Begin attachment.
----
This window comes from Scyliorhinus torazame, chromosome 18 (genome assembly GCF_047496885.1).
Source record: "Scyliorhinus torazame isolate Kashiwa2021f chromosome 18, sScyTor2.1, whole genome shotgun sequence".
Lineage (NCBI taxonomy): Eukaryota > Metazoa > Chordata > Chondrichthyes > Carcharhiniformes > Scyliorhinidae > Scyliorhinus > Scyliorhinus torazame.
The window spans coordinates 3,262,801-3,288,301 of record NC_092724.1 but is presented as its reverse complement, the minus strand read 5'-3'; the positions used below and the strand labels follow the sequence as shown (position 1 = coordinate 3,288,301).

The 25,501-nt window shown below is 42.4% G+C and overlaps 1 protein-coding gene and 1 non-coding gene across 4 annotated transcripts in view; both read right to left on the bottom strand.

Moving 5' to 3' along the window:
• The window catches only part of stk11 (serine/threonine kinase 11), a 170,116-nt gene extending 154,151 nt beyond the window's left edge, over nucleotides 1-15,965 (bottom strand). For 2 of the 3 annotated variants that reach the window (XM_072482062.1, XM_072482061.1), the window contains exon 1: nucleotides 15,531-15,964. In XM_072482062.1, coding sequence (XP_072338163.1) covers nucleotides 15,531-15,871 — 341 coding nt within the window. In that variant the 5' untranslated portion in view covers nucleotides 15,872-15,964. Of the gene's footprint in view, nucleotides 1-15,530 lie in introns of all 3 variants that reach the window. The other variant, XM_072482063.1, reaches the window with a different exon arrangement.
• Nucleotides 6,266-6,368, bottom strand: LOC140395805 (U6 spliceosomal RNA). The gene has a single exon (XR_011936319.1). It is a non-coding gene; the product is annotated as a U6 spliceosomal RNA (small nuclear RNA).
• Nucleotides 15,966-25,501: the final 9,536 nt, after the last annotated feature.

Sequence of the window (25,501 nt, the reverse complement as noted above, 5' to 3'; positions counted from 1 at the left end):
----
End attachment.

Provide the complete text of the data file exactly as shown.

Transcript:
This window comes from Scyliorhinus torazame, chromosome 18 (genome assembly GCF_047496885.1).
Source record: "Scyliorhinus torazame isolate Kashiwa2021f chromosome 18, sScyTor2.1, whole genome shotgun sequence".
Lineage (NCBI taxonomy): Eukaryota > Metazoa > Chordata > Chondrichthyes > Carcharhiniformes > Scyliorhinidae > Scyliorhinus > Scyliorhinus torazame.
The window spans coordinates 3,262,801-3,288,301 of record NC_092724.1 but is presented as its reverse complement, the minus strand read 5'-3'; the positions used below and the strand labels follow the sequence as shown (position 1 = coordinate 3,288,301).

The 25,501-nt window shown below is 42.4% G+C and overlaps 1 protein-coding gene and 1 non-coding gene across 4 annotated transcripts in view; both read right to left on the bottom strand.

Moving 5' to 3' along the window:
• The window catches only part of stk11 (serine/threonine kinase 11), a 170,116-nt gene extending 154,151 nt beyond the window's left edge, over nucleotides 1-15,965 (bottom strand). For 2 of the 3 annotated variants that reach the window (XM_072482062.1, XM_072482061.1), the window contains exon 1: nucleotides 15,531-15,964. In XM_072482062.1, coding sequence (XP_072338163.1) covers nucleotides 15,531-15,871 — 341 coding nt within the window. In that variant the 5' untranslated portion in view covers nucleotides 15,872-15,964. Of the gene's footprint in view, nucleotides 1-15,530 lie in introns of all 3 variants that reach the window. The other variant, XM_072482063.1, reaches the window with a different exon arrangement.
• Nucleotides 6,266-6,368, bottom strand: LOC140395805 (U6 spliceosomal RNA). The gene has a single exon (XR_011936319.1). It is a non-coding gene; the product is annotated as a U6 spliceosomal RNA (small nuclear RNA).
• Nucleotides 15,966-25,501: the final 9,536 nt, after the last annotated feature.

Sequence of the window (25,501 nt, the reverse complement as noted above, 5' to 3'; positions counted from 1 at the left end):